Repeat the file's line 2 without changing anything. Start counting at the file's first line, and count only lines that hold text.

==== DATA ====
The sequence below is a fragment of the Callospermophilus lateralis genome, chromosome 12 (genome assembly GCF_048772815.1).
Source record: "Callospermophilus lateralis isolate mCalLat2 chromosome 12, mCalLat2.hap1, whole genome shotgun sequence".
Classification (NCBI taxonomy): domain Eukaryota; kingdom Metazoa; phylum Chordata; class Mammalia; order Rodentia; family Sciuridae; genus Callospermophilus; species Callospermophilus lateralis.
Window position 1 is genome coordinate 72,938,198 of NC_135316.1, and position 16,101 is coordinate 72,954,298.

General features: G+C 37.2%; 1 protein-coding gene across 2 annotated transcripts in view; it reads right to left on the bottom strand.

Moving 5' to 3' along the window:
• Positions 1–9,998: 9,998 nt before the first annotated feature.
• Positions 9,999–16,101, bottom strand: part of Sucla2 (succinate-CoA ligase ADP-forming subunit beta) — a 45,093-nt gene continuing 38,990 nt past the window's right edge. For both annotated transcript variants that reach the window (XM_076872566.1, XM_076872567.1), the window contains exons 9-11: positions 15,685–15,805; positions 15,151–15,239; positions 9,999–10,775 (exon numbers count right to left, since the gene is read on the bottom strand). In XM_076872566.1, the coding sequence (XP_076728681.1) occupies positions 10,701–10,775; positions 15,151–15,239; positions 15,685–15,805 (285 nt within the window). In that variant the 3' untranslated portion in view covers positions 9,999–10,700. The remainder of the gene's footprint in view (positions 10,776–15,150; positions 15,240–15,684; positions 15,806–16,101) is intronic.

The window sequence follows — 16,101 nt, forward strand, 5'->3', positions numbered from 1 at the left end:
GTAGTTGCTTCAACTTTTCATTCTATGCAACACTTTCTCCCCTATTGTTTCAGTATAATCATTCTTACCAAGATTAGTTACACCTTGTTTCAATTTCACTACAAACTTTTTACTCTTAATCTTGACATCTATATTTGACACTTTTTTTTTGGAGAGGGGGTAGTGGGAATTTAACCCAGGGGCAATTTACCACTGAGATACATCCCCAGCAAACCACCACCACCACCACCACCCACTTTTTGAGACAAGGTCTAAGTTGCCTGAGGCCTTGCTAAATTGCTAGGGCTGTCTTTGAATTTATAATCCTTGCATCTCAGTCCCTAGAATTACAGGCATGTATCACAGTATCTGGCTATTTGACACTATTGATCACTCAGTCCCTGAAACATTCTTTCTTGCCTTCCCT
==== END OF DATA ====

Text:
Source record: "Callospermophilus lateralis isolate mCalLat2 chromosome 12, mCalLat2.hap1, whole genome shotgun sequence".